1. I used fresh. There are some really tasty trees a few blocks away from home. I used scissors to snip them into tiny bits, then smushed them with my mortar and pestle.

  4. Would you share your "blend" for the gluten-free flour?

    1. I know this is unusual, but I tend to just eyeball my blends using whatever flours I have around. I've gotten to really adore sorghum flour though, and find it to be lovely in baked good, with both a nice flavor and texture. If I were to approximate, I'd say that I used something like 2 parts sorghum, 1 part rice, 1 part arrowroot, and a heavy pinch of xanthan gum.

    2. Thank you! I am new(ish) to gluten-free baking, so I appreciate the help.

  5. Sounds delicious! I'll have to pull some of my fir tree sprigs out of the freezer for this recipe...

  6. I'm with you in preferring spicy gingerbread, and also in not wanting to do the whole roll and cut business.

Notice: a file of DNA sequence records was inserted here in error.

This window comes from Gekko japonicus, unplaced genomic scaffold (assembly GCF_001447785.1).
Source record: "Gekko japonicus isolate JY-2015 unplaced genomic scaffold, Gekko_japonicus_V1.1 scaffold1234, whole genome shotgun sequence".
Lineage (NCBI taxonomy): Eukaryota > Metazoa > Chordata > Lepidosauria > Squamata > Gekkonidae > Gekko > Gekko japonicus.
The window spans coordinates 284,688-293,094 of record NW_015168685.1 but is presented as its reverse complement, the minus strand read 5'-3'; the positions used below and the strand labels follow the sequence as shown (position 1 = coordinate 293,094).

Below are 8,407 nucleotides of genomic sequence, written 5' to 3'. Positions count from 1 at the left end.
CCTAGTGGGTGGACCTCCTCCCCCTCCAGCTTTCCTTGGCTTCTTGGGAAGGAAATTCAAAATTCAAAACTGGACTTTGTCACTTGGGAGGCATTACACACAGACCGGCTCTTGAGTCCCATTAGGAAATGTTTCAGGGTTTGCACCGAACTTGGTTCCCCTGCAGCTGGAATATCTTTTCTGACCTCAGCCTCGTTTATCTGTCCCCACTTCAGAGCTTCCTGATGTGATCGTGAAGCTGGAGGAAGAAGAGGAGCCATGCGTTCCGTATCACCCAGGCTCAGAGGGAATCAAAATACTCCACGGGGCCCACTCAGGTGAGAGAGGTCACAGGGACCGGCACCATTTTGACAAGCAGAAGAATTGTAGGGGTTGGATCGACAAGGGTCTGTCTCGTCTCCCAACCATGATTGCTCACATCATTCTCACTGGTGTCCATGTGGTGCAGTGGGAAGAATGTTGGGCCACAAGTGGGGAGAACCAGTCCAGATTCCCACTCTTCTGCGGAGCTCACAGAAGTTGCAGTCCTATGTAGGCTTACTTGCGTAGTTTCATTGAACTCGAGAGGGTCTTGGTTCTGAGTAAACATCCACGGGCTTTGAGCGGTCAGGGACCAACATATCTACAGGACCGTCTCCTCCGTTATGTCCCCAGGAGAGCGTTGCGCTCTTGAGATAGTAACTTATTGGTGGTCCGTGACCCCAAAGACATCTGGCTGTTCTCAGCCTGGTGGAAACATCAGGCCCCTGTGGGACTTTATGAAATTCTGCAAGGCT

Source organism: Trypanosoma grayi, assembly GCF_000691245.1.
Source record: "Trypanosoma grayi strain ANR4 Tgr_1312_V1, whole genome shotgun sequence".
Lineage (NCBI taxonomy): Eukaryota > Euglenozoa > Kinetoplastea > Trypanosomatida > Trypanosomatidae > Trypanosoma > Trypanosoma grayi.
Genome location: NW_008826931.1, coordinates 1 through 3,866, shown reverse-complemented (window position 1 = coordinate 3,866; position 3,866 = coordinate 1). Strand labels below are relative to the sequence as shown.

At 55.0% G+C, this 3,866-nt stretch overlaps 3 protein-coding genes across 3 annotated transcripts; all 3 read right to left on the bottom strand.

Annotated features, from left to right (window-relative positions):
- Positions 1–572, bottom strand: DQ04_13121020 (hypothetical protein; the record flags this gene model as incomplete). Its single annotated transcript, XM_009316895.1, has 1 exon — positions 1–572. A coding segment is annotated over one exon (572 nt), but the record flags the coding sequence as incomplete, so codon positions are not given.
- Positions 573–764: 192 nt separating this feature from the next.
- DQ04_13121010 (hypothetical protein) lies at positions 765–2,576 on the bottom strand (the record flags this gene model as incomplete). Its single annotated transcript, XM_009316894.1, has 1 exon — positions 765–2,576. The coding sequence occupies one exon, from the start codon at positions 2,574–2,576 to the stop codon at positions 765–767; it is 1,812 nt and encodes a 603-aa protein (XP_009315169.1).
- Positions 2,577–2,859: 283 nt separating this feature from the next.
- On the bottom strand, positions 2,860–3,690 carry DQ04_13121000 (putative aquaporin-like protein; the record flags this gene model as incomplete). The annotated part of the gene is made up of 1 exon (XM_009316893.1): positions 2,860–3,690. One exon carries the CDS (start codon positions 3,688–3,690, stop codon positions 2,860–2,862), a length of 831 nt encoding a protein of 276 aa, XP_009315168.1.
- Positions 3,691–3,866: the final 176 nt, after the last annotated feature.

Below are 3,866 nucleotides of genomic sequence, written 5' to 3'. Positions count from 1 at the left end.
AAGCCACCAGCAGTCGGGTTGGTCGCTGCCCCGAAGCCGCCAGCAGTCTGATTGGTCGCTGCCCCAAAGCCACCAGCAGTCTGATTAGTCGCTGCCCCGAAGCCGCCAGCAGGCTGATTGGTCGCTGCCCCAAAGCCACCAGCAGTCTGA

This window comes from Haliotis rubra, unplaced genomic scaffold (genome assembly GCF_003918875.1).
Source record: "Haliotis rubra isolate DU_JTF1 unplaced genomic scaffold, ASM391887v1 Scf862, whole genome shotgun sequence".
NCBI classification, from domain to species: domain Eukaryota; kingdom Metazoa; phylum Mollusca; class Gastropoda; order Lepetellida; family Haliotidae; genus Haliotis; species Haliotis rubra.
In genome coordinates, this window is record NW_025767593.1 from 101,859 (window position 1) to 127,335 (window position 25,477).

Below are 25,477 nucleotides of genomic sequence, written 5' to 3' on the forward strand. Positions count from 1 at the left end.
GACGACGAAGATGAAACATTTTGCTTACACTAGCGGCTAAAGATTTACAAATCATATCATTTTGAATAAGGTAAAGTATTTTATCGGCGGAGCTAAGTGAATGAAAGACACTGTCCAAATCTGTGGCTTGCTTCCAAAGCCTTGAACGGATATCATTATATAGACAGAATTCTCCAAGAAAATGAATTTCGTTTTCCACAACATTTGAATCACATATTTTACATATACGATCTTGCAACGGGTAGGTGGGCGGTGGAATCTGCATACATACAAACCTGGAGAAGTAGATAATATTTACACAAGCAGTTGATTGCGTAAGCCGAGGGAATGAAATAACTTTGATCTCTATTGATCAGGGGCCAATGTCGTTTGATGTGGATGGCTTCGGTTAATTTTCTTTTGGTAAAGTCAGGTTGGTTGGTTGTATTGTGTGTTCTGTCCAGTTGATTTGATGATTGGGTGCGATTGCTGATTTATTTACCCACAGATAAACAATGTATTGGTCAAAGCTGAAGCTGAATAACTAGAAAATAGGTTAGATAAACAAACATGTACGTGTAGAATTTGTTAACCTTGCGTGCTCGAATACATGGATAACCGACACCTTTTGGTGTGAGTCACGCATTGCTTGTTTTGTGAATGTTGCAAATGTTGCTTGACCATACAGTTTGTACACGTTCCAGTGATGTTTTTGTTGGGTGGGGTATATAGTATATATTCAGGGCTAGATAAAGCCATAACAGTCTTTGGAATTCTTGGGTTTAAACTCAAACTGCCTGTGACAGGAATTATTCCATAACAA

Looking forward to using pine for the first time. This certainly sounds like the perfect occasion to do so.

    1. How exciting, your first time using pine! Just make certain, using a guidebook, or better yet, an actual human expert, that you've correctly identified your tree as pine. It isn't hard, as pine needles emerge from their branches in bundles, rather than singly.

  7. I simply marvel at the minds of people who can watch a recipe on tv and know know just how they want to manipulate it to suit their own tastes. I guess I'm one of the people who are better off measuring their squares with a ruler :)

    1. Nothing wrong with using your ruler. It takes all types!

  8. Making this tomorrow.

    And I know just the tree...

  9. These look so great! Part of me is afraid of the black pepper, though.

  10. And here I told myself that I wouldn't bake any cookies this year. But come on, fairy gingerbread? Who could resist that?

  11. Just "discovered" this recipe which will be perfect for our botanical center's Fairy Tea in March. A number of us dress in elaborate fairy costumes and entertain several hundred little girls and their mothers at the annual tea. I am dressing as the Gingerbread Fairy so these cookies will be PERFECT! Thanks for sharing your ideas.